A Calendar of the Letters of Willa Cather

22 letters found

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Results 11-20:

To Mr. [Malcolm] WyerSept. 6, [1925], from Red Cloud, Nebr.BYU 

Appreciates the book he and Mr. Howlett sent. Hopes to see him at the Denver Library again next summer. Leaves for New York tomorrow.   Willa Cather   [Stout #794]

To Sigrid Undset,  Tuesday [Nov. 26, 1941] Oslo 

On p. 366 of Mathews [ Field Book of American Wild Flowers ] she will find an entry on the swamp milkweed (Asclepias incarnata), which they discussed. Mathews does not note, however, its willow-like and shiny leaves. It was a special thrill to have found one once in a desert canyon rather than a swamp. Greatly enjoys her visits.   [Stout #1559]

To Sister AgathaDec. 23, 1941UNL , copy, not original

Yes, remembers Toby Tyler, which her grandmother used to read to her and her brothers when they were little. Did she ever read Talking Leaves?— a small, square book in similar format from same publisher. Enjoyed her students' newspaper. Wishing her a cheerful and holy Christmas, though it is hard to be cheerful these days.   Willa Cather   [Stout #1565]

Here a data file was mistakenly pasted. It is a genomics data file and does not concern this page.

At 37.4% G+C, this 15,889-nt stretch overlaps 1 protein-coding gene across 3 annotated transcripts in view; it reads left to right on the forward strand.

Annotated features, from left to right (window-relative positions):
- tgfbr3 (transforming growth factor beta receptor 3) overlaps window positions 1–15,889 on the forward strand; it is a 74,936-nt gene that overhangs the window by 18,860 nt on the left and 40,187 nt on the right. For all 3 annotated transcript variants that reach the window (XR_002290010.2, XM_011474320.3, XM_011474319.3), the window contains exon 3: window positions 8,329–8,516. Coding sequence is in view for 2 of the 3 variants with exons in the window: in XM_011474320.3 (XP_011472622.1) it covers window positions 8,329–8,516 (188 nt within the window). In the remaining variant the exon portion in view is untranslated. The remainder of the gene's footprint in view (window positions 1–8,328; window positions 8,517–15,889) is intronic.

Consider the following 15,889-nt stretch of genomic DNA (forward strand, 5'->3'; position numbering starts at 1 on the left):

To Dr. GarbatJune 27, 1945UVa 

His letter with good news about her blood count and information about the typical slow recovery from major surgery has greatly encouraged her. Won't be able to come in before she leaves town. Has been seeing her oculist and her dentist and time is full. Leaving soon for Northeast Harbor, Maine, for two months.   Willa Cather   [Stout #1712]

To Elsie CatherOctober 2, [1931]UNL-Rosowski Cather .

Elsie's letter came late and doesn't have much time to respond before the mail boat leaves.� Is concerned she may have given Douglass bad advice regarding division of [their mother's] property; is eager to learn what he judges best.� Is leaving on the 13th, either for New York or for Jaffrey.� Will come home for Christmas if Elsie and Douglass will be there.� Asks they save for her their mother's things that she is to have.   Willie 

To Elsie CatherApril 12, [1935]UNL-Rosowski Cather 

Is very busy, but must write about Elsie's health problems. Is she taking the "mixed glands" pills? She should be, as all women, including Edith and herself, are taking them nowadays. Just in case, has included personal prescription for Elsie to use. Has had appendix trouble recently, but will wait until after Isabelle leaves to have an appendectomy. Isabelle is quite sick and is in New York to see American physicians while Jan is touring Canada. Take the pills!   Willie